Africa has longstanding and deep partnerships with Chinese technology companies—Huawei famously began developing its telecommunications networks in rural Kenya in the 1990s. Today, African governments are among the top customers for Chinese surveillance tools, from “smart cities” to media monitoring. These partnerships have come under increased scrutiny and criticism for two main reasons: domestic human rights abuses committed with the help of surveillance tech in China, and allegations of government spying (in 2018, Le Monde reported that the African Union headquarters communications network, built by Huawei, was leaking data to Shanghai). This raises the question: is China exporting its surveillance apparatus to Africa?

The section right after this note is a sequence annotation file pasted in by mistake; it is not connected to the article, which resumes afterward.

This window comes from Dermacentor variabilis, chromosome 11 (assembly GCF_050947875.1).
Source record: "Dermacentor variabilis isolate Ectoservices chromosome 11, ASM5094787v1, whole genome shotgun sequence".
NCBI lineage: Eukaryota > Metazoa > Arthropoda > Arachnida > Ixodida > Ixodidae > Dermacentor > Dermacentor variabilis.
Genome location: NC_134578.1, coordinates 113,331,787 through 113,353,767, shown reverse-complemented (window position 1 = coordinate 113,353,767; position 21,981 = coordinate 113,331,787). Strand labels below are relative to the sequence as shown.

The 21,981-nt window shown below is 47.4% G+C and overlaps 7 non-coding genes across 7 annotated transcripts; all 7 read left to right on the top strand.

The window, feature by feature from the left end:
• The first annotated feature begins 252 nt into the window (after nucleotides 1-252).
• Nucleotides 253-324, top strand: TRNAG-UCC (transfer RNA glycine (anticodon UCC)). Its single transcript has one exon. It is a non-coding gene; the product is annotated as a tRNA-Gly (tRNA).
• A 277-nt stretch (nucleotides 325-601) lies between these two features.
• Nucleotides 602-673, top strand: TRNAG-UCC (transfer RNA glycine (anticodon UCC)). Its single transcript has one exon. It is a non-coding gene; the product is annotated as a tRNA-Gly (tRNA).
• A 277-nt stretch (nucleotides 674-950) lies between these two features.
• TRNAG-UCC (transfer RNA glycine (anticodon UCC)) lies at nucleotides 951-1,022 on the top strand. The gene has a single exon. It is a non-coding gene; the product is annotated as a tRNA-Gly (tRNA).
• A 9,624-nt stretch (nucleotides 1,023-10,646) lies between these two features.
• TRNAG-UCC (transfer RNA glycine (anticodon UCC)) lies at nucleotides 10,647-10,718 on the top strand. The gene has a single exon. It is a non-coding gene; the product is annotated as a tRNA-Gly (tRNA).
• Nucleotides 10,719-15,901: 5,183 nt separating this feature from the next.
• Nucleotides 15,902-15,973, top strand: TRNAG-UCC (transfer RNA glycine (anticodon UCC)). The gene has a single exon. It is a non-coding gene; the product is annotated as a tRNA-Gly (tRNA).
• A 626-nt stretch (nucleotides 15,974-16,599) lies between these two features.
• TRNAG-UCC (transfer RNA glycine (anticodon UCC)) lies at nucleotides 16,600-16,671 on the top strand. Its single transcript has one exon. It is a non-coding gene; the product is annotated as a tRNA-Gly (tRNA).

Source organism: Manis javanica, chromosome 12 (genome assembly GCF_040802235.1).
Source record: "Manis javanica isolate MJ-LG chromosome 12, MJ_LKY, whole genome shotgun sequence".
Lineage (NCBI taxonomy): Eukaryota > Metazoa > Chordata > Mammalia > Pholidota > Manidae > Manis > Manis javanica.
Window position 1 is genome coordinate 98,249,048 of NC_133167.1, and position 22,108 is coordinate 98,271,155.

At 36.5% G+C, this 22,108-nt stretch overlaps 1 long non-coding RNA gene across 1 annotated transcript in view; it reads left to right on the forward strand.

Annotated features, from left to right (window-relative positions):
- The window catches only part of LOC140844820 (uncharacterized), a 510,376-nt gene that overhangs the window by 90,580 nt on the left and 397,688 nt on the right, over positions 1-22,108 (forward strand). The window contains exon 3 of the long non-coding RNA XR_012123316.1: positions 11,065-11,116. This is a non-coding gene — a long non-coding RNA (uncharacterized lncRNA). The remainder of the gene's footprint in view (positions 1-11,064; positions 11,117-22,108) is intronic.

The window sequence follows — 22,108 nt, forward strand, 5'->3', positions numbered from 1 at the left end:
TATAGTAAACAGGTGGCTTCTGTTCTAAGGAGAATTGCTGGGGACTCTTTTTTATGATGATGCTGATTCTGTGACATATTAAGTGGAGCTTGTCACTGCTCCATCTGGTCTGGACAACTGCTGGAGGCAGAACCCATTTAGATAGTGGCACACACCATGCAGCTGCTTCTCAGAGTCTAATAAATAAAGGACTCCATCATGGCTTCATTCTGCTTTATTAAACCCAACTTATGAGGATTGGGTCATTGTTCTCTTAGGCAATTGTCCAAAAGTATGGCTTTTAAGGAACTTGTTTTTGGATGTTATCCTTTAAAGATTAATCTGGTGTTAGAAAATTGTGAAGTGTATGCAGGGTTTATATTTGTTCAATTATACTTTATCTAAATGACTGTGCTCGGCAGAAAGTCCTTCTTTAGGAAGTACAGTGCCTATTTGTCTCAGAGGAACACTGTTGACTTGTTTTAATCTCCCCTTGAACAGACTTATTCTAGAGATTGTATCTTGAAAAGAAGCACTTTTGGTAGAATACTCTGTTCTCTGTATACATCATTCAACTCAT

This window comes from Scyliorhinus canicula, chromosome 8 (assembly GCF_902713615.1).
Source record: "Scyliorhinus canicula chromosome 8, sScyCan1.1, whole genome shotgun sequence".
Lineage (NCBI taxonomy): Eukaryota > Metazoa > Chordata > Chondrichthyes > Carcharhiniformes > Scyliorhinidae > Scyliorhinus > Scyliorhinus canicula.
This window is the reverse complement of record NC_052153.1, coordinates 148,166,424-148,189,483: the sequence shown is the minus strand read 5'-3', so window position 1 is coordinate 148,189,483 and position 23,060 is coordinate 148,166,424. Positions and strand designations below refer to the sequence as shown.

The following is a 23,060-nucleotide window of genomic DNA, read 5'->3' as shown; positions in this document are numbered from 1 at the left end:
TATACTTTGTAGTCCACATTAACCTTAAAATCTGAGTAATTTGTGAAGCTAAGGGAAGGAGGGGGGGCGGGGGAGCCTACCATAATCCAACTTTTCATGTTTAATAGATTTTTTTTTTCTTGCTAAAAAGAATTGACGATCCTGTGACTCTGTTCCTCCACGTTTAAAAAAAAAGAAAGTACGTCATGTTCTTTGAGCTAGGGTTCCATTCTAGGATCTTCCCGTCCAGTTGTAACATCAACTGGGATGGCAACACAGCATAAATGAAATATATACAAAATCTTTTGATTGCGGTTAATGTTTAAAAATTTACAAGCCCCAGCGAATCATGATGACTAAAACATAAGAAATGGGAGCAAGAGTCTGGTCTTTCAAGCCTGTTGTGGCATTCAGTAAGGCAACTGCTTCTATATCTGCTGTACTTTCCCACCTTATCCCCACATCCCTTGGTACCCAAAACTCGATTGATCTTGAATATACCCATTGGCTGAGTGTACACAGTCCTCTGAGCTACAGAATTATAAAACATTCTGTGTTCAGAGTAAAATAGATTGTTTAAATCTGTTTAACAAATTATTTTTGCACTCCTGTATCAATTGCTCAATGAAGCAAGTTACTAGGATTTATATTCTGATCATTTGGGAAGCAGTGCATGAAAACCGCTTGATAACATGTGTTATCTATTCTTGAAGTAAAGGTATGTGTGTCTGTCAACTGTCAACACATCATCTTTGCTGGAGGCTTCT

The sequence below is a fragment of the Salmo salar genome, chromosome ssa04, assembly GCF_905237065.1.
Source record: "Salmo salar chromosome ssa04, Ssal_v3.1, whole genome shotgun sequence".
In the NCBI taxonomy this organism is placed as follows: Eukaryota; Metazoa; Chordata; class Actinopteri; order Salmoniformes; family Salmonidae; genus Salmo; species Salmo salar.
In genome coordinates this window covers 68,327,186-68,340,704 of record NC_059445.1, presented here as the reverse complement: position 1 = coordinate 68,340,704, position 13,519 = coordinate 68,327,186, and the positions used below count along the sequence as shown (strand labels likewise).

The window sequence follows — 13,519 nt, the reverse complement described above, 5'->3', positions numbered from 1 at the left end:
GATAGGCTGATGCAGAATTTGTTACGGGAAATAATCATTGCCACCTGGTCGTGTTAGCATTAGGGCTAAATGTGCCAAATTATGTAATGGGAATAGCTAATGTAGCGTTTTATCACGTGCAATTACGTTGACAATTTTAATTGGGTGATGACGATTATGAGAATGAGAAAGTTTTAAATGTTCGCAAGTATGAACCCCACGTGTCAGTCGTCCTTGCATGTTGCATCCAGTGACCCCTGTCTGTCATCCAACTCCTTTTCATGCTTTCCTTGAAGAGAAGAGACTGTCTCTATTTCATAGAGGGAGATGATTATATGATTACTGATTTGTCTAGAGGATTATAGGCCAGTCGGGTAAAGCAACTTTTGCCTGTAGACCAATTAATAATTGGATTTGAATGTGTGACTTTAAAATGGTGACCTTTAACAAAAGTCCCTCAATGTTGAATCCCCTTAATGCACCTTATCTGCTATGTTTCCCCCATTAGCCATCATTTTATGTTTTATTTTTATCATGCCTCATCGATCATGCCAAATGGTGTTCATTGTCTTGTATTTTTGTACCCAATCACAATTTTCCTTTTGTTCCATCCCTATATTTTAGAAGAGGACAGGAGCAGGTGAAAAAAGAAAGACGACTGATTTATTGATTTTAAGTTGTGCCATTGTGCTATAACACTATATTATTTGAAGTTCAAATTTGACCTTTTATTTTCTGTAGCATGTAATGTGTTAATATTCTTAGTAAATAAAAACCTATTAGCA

It’s more complicated than that, according to Jili Bulelani, MERICS Futures Fellow and Harvard PhD candidate. In this conversation, he offers insights in how to conceptualize these issues, with emphasis on the motivations of local actors and the race to regulate surveillance technology.